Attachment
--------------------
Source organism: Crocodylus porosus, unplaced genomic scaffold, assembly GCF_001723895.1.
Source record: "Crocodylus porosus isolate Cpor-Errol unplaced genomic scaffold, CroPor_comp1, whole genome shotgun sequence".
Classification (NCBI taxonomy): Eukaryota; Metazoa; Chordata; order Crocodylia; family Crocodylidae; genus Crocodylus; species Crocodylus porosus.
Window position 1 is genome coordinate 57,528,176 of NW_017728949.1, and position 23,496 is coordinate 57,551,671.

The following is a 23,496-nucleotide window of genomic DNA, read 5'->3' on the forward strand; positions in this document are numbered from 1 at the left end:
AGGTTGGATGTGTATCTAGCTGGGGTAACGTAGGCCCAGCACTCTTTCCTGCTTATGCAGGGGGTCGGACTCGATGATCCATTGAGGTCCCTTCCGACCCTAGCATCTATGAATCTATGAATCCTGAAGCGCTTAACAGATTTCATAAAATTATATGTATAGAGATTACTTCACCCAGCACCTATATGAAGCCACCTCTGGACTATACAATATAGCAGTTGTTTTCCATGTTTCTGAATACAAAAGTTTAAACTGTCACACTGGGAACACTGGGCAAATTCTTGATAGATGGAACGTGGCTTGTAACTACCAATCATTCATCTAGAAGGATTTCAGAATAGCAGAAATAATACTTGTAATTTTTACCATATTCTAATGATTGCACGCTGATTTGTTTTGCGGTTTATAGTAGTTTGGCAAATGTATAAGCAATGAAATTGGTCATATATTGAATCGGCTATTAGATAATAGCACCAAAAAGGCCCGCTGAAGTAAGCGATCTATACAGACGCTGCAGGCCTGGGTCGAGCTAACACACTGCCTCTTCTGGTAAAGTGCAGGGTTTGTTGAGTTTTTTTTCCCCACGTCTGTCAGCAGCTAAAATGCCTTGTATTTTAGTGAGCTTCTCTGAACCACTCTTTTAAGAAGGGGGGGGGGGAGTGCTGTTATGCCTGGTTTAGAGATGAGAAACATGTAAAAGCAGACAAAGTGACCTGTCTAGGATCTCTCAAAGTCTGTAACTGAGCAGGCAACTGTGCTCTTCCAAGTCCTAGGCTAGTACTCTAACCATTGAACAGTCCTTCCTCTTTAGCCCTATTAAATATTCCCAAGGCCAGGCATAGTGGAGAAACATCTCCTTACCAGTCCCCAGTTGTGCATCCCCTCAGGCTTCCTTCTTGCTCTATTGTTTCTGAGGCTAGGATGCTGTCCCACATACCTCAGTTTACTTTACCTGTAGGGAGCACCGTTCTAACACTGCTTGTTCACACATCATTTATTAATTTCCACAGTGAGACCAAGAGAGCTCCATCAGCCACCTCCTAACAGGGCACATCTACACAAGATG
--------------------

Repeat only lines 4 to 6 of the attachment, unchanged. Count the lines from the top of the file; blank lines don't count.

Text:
Window position 1 is genome coordinate 57,528,176 of NW_017728949.1, and position 23,496 is coordinate 57,551,671.

The following is a 23,496-nucleotide window of genomic DNA, read 5'->3' on the forward strand; positions in this document are numbered from 1 at the left end:
AGGTTGGATGTGTATCTAGCTGGGGTAACGTAGGCCCAGCACTCTTTCCTGCTTATGCAGGGGGTCGGACTCGATGATCCATTGAGGTCCCTTCCGACCCTAGCATCTATGAATCTATGAATCCTGAAGCGCTTAACAGATTTCATAAAATTATATGTATAGAGATTACTTCACCCAGCACCTATATGAAGCCACCTCTGGACTATACAATATAGCAGTTGTTTTCCATGTTTCTGAATACAAAAGTTTAAACTGTCACACTGGGAACACTGGGCAAATTCTTGATAGATGGAACGTGGCTTGTAACTACCAATCATTCATCTAGAAGGATTTCAGAATAGCAGAAATAATACTTGTAATTTTTACCATATTCTAATGATTGCACGCTGATTTGTTTTGCGGTTTATAGTAGTTTGGCAAATGTATAAGCAATGAAATTGGTCATATATTGAATCGGCTATTAGATAATAGCACCAAAAAGGCCCGCTGAAGTAAGCGATCTATACAGACGCTGCAGGCCTGGGTCGAGCTAACACACTGCCTCTTCTGGTAAAGTGCAGGGTTTGTTGAGTTTTTTTTCCCCACGTCTGTCAGCAGCTAAAATGCCTTGTATTTTAGTGAGCTTCTCTGAACCACTCTTTTAAGAAGGGGGGGGGGGAGTGCTGTTATGCCTGGTTTAGAGATGAGAAACATGTAAAAGCAGACAAAGTGACCTGTCTAGGATCTCTCAAAGTCTGTAACTGAGCAGGCAACTGTGCTCTTCCAAGTCCTAGGCTAGTACTCTAACCATTGAACAGTCCTTCCTCTTTAGCCCTATTAAATATTCCCAAGGCCAGGCATAGTGGAGAAACATCTCCTTACCAGTCCCCAGTTGTGCATCCCCTCAGGCTTCCTTCTTGCTCTATTGTTTCTGAGGCTAGGATGCTGTCCCACATACCTCAGTTTACTTTACCTGTAGGGAGCACCGTTCTAACACTGCTTGTTCACACATCATTTATTAATTTCCACAGTGAGACCAAGAGAGCTCCATCAGCCACCTCCTAACAGGGCACATCTACACAAGATG